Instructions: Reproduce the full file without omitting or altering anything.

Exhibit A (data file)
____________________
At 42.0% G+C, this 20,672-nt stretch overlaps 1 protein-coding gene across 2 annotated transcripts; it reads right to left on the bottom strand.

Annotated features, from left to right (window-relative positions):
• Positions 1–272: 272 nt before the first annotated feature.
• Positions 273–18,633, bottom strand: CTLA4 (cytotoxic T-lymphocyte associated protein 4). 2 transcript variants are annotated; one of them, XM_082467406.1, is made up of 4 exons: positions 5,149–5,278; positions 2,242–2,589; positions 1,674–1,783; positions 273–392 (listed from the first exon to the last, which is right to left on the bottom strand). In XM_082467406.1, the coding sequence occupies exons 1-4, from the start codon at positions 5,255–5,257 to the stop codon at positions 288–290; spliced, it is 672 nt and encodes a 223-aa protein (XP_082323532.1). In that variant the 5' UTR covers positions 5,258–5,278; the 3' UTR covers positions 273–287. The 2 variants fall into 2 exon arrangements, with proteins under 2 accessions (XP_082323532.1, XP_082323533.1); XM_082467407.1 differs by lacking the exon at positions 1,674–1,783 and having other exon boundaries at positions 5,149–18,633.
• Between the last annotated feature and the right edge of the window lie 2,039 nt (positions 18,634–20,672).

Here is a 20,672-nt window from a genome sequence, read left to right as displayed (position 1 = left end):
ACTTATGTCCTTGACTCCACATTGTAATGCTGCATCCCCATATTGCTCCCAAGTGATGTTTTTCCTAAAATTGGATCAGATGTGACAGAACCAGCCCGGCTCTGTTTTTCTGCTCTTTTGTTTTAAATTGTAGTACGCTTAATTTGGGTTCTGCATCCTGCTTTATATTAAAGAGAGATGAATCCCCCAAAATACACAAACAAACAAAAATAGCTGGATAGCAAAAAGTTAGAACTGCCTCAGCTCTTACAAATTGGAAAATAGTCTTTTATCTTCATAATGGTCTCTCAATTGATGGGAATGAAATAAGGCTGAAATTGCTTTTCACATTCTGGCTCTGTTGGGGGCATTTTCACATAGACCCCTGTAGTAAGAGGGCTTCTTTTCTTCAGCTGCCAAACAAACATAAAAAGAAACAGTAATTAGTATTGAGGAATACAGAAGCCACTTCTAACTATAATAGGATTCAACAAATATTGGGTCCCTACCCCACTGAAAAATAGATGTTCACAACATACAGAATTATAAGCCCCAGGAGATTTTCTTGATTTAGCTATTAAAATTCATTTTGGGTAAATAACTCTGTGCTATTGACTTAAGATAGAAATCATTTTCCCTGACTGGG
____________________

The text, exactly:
At 42.0% G+C, this 20,672-nt stretch overlaps 1 protein-coding gene across 2 annotated transcripts; it reads right to left on the bottom strand.

Annotated features, from left to right (window-relative positions):
• Positions 1–272: 272 nt before the first annotated feature.
• Positions 273–18,633, bottom strand: CTLA4 (cytotoxic T-lymphocyte associated protein 4). 2 transcript variants are annotated; one of them, XM_082467406.1, is made up of 4 exons: positions 5,149–5,278; positions 2,242–2,589; positions 1,674–1,783; positions 273–392 (listed from the first exon to the last, which is right to left on the bottom strand). In XM_082467406.1, the coding sequence occupies exons 1-4, from the start codon at positions 5,255–5,257 to the stop codon at positions 288–290; spliced, it is 672 nt and encodes a 223-aa protein (XP_082323532.1). In that variant the 5' UTR covers positions 5,258–5,278; the 3' UTR covers positions 273–287. The 2 variants fall into 2 exon arrangements, with proteins under 2 accessions (XP_082323532.1, XP_082323533.1); XM_082467407.1 differs by lacking the exon at positions 1,674–1,783 and having other exon boundaries at positions 5,149–18,633.
• Between the last annotated feature and the right edge of the window lie 2,039 nt (positions 18,634–20,672).

Here is a 20,672-nt window from a genome sequence, read left to right as displayed (position 1 = left end):
ACTTATGTCCTTGACTCCACATTGTAATGCTGCATCCCCATATTGCTCCCAAGTGATGTTTTTCCTAAAATTGGATCAGATGTGACAGAACCAGCCCGGCTCTGTTTTTCTGCTCTTTTGTTTTAAATTGTAGTACGCTTAATTTGGGTTCTGCATCCTGCTTTATATTAAAGAGAGATGAATCCCCCAAAATACACAAACAAACAAAAATAGCTGGATAGCAAAAAGTTAGAACTGCCTCAGCTCTTACAAATTGGAAAATAGTCTTTTATCTTCATAATGGTCTCTCAATTGATGGGAATGAAATAAGGCTGAAATTGCTTTTCACATTCTGGCTCTGTTGGGGGCATTTTCACATAGACCCCTGTAGTAAGAGGGCTTCTTTTCTTCAGCTGCCAAACAAACATAAAAAGAAACAGTAATTAGTATTGAGGAATACAGAAGCCACTTCTAACTATAATAGGATTCAACAAATATTGGGTCCCTACCCCACTGAAAAATAGATGTTCACAACATACAGAATTATAAGCCCCAGGAGATTTTCTTGATTTAGCTATTAAAATTCATTTTGGGTAAATAACTCTGTGCTATTGACTTAAGATAGAAATCATTTTCCCTGACTGGG